Q: In one of your Chalktalks (thanks for those!) I asked you to describe car rotation, which you did. But what I didn’t ask was how do I get the car to rotate – how I can initiate rotation in a corner? What techniques to try and practice to do this, on track and maybe on some empty roads?

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Q: When visualizing driving a track, what view should I be using?

Q: On several occasions you have noted the value of visualizing a lap around a track. I have been a “visualizer” for years. It started when I was pole vaulting in high school and it has carried through to just about every sport (and other activities) I have taken part in over the years. I had a thought and realization recently that I never considered before. Where are you located when you visualize a lap on a track? I realized I was not in the car, I am about 5 feet above the rear of the car. Unless I make a concerted effort to “look” from inside the car, outside and above is where I “observe” the lap from. I am still going through the “motions” of shifting, braking, steering, etc., and feeling the dynamics. But I am just not in the car. I would be curious if you (or others) have thought about this, and what is your “vantage point” when visualizing a lap. Isn’t it odd the things that come to mind sometimes?!

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Q: How can I use the anti-roll bar to reduce understeer?

Q: “My question is what effect does stiffening the front sway bar have on a front wheel drive car. My Mini Cooper is a track-only, highly-modified over-sized go-kart and I have the ability to stiffen the aftermarket front bar, however I am curious as to what effect it will on handling. If it will make it understeer more I don’t need that. If, in theory, it will tend to make it rotate better, that would be a good thing. There is not a lot out there on how to make your FWD (front-wheel-drive) work better so I thought I would ask you.”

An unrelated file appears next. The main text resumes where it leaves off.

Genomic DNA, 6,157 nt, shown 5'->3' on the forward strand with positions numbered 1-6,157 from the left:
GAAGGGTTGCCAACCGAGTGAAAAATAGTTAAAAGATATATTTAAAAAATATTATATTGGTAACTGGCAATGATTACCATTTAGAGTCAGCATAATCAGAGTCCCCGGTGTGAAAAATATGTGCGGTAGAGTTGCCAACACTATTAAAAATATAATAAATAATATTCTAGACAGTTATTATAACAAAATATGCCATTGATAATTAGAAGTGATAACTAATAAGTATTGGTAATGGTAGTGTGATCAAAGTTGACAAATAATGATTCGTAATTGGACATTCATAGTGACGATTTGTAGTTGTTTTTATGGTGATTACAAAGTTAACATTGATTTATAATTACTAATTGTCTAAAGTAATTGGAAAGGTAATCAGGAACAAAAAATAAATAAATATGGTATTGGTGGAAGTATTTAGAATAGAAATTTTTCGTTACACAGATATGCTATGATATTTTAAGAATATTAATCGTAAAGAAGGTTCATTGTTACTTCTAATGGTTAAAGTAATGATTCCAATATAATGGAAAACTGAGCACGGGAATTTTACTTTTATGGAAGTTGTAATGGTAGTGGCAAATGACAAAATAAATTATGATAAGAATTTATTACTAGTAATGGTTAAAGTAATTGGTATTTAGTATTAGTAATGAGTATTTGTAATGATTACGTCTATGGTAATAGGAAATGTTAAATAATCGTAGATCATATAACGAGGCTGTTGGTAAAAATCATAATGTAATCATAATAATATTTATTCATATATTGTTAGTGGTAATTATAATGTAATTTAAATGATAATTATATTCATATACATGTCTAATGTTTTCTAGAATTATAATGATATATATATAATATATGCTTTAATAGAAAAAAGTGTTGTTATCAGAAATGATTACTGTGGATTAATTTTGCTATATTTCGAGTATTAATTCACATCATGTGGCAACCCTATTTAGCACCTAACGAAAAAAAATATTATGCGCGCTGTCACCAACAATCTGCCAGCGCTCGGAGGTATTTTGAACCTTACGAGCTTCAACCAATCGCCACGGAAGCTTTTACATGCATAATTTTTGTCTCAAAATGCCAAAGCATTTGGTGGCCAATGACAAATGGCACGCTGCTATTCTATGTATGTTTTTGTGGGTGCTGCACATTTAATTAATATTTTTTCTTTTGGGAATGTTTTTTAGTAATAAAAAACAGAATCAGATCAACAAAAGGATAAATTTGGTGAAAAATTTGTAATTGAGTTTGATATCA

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Q: When should I add more safety equipment to my car for track use?

Q: “I have been told at the speeds I am going I should either be adding significant safety equipment (seats, harnesses, roll bar), or simply pick up a used race car like a 996 spec racer that has already been prepped and sorted. I have a good idea of what happens when a street car hits a tire wall at 130 – and the same thought has been on my mind for some time. My question: at what point do you recommend HPDE drivers make this transition to a more purpose-built car, and how to approach making a choice? Obviously, budget is a big factor, and I suspect many drivers with an expensive and relatively new street car are reluctant to pull out the seats, etc., and add a roll cage.”